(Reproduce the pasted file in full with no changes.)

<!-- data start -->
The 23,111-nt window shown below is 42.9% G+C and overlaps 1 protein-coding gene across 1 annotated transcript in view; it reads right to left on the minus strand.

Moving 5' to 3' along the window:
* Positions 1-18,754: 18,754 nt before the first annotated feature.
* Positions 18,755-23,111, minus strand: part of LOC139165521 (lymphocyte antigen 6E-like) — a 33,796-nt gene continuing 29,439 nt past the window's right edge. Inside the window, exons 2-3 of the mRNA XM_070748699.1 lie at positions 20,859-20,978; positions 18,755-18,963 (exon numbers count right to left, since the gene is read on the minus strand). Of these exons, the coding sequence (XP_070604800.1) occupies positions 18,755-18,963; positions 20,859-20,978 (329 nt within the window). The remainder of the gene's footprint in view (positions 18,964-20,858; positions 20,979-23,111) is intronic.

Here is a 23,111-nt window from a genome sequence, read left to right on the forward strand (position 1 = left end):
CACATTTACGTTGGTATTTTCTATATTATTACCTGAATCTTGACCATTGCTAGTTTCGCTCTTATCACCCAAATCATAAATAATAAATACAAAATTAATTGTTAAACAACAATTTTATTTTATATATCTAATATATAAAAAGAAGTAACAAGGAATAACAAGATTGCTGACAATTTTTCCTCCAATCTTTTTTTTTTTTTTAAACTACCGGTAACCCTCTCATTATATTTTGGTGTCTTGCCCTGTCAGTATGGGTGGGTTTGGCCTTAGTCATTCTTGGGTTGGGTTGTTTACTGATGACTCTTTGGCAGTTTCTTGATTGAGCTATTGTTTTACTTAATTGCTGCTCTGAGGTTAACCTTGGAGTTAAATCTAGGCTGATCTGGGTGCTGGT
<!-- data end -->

The 23,111-nt window shown below is 42.9% G+C and overlaps 1 protein-coding gene across 1 annotated transcript in view; it reads right to left on the minus strand.

Moving 5' to 3' along the window:
* Positions 1-18,754: 18,754 nt before the first annotated feature.
* Positions 18,755-23,111, minus strand: part of LOC139165521 (lymphocyte antigen 6E-like) — a 33,796-nt gene continuing 29,439 nt past the window's right edge. Inside the window, exons 2-3 of the mRNA XM_070748699.1 lie at positions 20,859-20,978; positions 18,755-18,963 (exon numbers count right to left, since the gene is read on the minus strand). Of these exons, the coding sequence (XP_070604800.1) occupies positions 18,755-18,963; positions 20,859-20,978 (329 nt within the window). The remainder of the gene's footprint in view (positions 18,964-20,858; positions 20,979-23,111) is intronic.

Here is a 23,111-nt window from a genome sequence, read left to right on the forward strand (position 1 = left end):
CACATTTACGTTGGTATTTTCTATATTATTACCTGAATCTTGACCATTGCTAGTTTCGCTCTTATCACCCAAATCATAAATAATAAATACAAAATTAATTGTTAAACAACAATTTTATTTTATATATCTAATATATAAAAAGAAGTAACAAGGAATAACAAGATTGCTGACAATTTTTCCTCCAATCTTTTTTTTTTTTTTAAACTACCGGTAACCCTCTCATTATATTTTGGTGTCTTGCCCTGTCAGTATGGGTGGGTTTGGCCTTAGTCATTCTTGGGTTGGGTTGTTTACTGATGACTCTTTGGCAGTTTCTTGATTGAGCTATTGTTTTACTTAATTGCTGCTCTGAGGTTAACCTTGGAGTTAAATCTAGGCTGATCTGGGTGCTGGT